A Little Thank You Can Go A Long Way


Thank You


Your mother always taught you to say “Thank you” when someone did something nice, and she made you write countless notes for every birthday, Christmas and graduation gift.

Even though you grumbled about spending your Saturday morning writing out card after card until your hand cramped, you knew Mom was right. When someone gives you something, it’s polite (and socially expected) to acknowledge their kindness with a thank you.

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5 Ways to Stay Healthy While Starting a Business


Start a Business & Stay Healthy

As any new entrepreneur will tell you, starting and running a business takes a lot of time. You’ll spend 50-60 hours per week getting your business off the ground and running it in those first days. You may find that healthy habits fall by the wayside and that your stress level increases tremendously, all of which negatively impacts your health. Which negatively impacts your ability to run your business (see a vicious cycle here?) Here are five ways to stay healthy while in the midst of starting your business.

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Harper Grey: Donation Dilemmas


The Savvy Shopper - Harper Grey

I know that charitable organizations rely on donations from people like me to support the people they help. And I like to think I do my share: my husband and I donate annually to the children’s hospital and our local NPR station. Last year we gave everyone goats for Christmas (no, not REAL goats. Virtual goats from Oxfam. Our relatives just got cards saying they got a goat, but that it was currently residing in a third world country. Everyone was thrilled).

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5 Tips For Putting On A Race



For most of the country, summer is in full swing and that means getting out and enjoying the park, the pool, or the beach (yes, I know it is sweltering right now in some parts, but hey, it won’t last forever). No matter the temperature, summer is when people want to be out of their houses and for a non-profit, it is a great time to take advantage.

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Success Stories: Operation61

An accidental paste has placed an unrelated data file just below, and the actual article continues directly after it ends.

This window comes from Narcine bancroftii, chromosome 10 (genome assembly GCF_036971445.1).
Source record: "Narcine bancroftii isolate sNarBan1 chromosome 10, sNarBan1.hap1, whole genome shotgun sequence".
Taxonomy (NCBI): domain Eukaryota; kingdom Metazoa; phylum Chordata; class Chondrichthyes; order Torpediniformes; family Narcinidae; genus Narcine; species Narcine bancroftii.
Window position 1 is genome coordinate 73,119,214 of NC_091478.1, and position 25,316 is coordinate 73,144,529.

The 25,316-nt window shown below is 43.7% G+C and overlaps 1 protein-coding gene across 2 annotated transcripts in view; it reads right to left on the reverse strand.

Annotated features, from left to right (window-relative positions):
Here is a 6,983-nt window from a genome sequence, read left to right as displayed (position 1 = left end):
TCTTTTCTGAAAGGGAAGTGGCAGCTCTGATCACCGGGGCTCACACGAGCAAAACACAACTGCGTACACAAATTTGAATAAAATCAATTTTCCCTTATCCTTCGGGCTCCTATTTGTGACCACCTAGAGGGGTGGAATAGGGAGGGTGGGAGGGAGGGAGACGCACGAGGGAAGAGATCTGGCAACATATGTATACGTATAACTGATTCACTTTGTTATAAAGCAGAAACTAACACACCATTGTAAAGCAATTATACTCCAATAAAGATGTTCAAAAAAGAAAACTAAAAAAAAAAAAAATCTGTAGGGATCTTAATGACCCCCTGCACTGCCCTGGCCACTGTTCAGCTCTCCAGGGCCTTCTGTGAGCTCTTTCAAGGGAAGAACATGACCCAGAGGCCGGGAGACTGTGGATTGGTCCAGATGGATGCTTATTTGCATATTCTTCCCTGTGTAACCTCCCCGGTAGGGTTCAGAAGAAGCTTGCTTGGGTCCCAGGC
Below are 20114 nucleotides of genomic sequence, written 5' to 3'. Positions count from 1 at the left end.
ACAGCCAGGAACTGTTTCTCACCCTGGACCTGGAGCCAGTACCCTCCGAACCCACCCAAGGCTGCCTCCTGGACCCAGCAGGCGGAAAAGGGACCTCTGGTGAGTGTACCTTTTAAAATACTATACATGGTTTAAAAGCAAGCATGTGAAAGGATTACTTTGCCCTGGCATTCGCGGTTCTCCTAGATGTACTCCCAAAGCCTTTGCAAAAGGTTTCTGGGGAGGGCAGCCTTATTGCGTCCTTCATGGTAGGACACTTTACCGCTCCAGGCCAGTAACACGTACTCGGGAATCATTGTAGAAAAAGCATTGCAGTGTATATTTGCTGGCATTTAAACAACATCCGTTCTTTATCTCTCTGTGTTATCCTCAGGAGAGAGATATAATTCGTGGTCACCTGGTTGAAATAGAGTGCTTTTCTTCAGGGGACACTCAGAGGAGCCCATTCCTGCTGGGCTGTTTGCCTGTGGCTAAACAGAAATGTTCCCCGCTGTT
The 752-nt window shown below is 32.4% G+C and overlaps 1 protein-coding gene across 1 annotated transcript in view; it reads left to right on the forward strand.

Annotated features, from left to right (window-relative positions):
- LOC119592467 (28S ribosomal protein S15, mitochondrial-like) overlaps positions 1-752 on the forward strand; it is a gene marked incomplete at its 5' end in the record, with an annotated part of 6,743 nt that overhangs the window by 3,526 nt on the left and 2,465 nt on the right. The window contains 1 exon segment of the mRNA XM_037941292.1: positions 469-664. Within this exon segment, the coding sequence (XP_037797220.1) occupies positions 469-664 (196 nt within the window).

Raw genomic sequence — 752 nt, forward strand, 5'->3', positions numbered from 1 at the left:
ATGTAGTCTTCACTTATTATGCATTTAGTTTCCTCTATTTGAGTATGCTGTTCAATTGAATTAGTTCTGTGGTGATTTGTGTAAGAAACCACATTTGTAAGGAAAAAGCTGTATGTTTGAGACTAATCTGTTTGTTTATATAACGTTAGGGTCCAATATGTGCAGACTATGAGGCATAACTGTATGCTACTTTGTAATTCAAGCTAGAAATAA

As a continuation of our Success Stories series, I recently had the privilege of sitting down with Brad and Monnica Manuel, co-founders of Operation61, a non-profit organization dedicated to the eradication of human trafficking to talk about their organization and their thoughts on building a successful non-profit.

When did you first become aware of human trafficking?

Monnica: We had heard little pieces here and there. One trigger was the movie, “Taken,” which made us start asking more questions, doing more research. We originally had the mindset that it was a third world country issue. There are 27 million slaves worldwide (that includes sex slaves and labor slaves). Then we began to break it down to what’s happening here domestically. Somewhere between 100,000 and 300,000 children are sexually exploited in the United States every year. We wondered if it was happening in Utah. We found out that there are organizations that are assisting victims right here in our own backyard.

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Increase Charitable Donations: Make it Personal



Times have been tough for charitable organizations. During the recession, many found themselves serving an even greater clientele with far fewer available resources. People who have lost jobs don’t have money to give. And those who haven’t lost jobs are clinging to their cash a bit tighter. Organizations must work harder to bring in charitable donations, while keeping marketing costs low.